Definitions for "Whole language"
a professional movement and theoretical perspective that embodies a set of applied beliefs governing learning and teaching, language development, curriculum, and the social community. Whole language teachers believe that all language systems are interwoven. They avoid the segmentation of language into component parts for specific skill instruction. The use of strategies taught in meaningful contexts is emphasized. Phonics is taught through writing and by focusing on the patterns of language in reading. Assessment focuses on authentic demonstrations of student work. The whole language movement has produced much interest, activity, and controversy and has had a major impact on how the reading education community thinks and talks about instruction.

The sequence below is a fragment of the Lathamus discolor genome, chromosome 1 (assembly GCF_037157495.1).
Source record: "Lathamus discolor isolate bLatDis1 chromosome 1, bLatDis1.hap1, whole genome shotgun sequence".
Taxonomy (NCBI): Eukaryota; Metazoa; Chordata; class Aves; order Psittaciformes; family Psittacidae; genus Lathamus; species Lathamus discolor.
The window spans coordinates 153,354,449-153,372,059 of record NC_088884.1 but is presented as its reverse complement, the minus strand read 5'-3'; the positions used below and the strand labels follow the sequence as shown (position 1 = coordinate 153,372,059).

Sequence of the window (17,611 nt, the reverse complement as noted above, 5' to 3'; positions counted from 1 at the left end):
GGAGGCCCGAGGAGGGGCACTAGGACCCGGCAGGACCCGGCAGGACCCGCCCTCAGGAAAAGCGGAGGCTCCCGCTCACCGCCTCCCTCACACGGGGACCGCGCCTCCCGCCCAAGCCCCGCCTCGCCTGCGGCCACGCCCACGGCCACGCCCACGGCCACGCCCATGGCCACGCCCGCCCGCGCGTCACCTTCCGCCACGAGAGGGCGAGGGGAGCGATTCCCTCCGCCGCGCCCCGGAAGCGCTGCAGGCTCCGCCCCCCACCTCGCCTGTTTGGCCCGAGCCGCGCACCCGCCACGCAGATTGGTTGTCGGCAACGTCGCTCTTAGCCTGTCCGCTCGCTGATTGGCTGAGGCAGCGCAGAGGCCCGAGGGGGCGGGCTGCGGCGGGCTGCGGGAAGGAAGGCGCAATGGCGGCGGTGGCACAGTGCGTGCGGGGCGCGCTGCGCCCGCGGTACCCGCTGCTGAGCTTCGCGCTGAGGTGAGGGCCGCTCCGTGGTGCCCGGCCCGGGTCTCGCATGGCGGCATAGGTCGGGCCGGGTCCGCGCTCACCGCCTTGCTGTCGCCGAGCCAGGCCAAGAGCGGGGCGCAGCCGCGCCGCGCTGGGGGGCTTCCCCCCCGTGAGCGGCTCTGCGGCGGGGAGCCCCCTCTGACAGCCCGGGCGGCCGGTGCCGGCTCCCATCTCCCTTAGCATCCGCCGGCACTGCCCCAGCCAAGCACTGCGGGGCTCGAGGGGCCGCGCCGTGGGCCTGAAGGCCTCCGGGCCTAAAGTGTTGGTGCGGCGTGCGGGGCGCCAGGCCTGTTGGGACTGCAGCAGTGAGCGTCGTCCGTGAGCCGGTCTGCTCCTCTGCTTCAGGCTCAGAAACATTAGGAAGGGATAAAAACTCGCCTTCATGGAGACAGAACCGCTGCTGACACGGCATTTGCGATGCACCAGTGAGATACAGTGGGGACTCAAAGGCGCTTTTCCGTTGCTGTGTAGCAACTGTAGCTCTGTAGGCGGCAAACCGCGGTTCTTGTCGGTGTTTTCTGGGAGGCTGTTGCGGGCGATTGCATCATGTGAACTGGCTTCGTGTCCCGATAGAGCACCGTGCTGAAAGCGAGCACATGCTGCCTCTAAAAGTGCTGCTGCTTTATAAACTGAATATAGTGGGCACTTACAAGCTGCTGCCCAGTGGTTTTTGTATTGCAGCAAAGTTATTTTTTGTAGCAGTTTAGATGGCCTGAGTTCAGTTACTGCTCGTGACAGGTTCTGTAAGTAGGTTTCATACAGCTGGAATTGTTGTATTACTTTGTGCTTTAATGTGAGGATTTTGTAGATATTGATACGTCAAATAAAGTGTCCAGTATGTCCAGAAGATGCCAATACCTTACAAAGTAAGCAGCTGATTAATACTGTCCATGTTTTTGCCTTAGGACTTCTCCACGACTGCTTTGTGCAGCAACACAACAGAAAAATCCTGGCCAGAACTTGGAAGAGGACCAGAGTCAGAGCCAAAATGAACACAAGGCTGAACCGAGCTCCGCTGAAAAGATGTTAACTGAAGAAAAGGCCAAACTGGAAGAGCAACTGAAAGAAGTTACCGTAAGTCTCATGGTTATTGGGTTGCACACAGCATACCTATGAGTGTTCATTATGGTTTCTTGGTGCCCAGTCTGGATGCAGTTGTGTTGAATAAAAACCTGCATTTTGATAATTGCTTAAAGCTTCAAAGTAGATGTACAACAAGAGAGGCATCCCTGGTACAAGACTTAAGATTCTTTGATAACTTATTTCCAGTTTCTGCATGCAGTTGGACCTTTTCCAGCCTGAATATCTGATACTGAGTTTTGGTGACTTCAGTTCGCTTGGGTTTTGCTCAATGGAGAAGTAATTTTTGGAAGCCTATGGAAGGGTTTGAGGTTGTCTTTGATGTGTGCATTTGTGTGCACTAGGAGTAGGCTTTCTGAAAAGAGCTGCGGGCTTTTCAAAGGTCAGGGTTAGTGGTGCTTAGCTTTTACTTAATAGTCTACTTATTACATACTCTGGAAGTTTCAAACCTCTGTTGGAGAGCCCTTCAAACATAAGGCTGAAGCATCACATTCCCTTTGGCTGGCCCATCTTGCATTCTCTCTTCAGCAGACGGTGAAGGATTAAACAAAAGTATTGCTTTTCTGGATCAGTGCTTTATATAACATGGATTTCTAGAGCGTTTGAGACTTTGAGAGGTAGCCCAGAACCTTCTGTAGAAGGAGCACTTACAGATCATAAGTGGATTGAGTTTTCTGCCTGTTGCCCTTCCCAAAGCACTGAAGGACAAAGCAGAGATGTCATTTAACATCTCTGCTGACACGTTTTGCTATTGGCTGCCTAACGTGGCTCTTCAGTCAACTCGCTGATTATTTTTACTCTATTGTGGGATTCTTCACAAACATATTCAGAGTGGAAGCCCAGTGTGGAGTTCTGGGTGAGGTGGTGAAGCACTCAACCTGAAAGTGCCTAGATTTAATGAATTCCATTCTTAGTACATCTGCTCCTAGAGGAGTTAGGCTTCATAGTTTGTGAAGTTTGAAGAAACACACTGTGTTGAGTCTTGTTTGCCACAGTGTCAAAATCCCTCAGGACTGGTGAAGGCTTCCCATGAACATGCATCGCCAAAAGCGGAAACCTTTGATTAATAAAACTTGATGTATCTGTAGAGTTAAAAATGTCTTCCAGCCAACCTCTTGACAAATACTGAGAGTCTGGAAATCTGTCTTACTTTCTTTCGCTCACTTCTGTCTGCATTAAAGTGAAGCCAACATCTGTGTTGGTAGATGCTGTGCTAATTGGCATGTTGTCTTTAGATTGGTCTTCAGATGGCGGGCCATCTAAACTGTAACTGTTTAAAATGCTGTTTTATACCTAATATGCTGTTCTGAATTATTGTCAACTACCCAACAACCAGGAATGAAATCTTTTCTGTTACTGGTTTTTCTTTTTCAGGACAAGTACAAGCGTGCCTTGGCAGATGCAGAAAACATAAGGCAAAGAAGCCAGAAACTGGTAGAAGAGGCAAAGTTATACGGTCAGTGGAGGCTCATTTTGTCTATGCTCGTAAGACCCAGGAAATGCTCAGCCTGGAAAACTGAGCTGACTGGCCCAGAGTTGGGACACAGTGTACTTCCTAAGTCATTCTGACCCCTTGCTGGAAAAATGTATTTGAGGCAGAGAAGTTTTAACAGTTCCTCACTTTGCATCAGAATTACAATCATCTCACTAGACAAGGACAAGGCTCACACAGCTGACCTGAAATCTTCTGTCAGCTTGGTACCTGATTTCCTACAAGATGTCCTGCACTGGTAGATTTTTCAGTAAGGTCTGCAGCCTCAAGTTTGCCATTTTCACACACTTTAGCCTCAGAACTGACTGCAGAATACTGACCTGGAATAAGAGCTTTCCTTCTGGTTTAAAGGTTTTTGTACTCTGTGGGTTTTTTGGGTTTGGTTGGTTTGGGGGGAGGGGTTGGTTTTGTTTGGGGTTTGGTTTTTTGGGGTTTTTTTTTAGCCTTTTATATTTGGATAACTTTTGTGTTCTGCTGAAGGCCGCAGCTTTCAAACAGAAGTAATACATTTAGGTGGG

Focuses on the integration of all the language arts - reading, writing, speaking, and listening - to create child-responsive environments for learning that are supported by literature-based instruction.
Philosophy for teaching language suggesting it be taught as a whole, not through fragmented or isolated skills; characterized by reading real story and chapter books, story telling, reading aloud by the teacher, student writing, student choice and self-direction, and emphasis on meaning and comprehension; teaching is based on individual learning needs.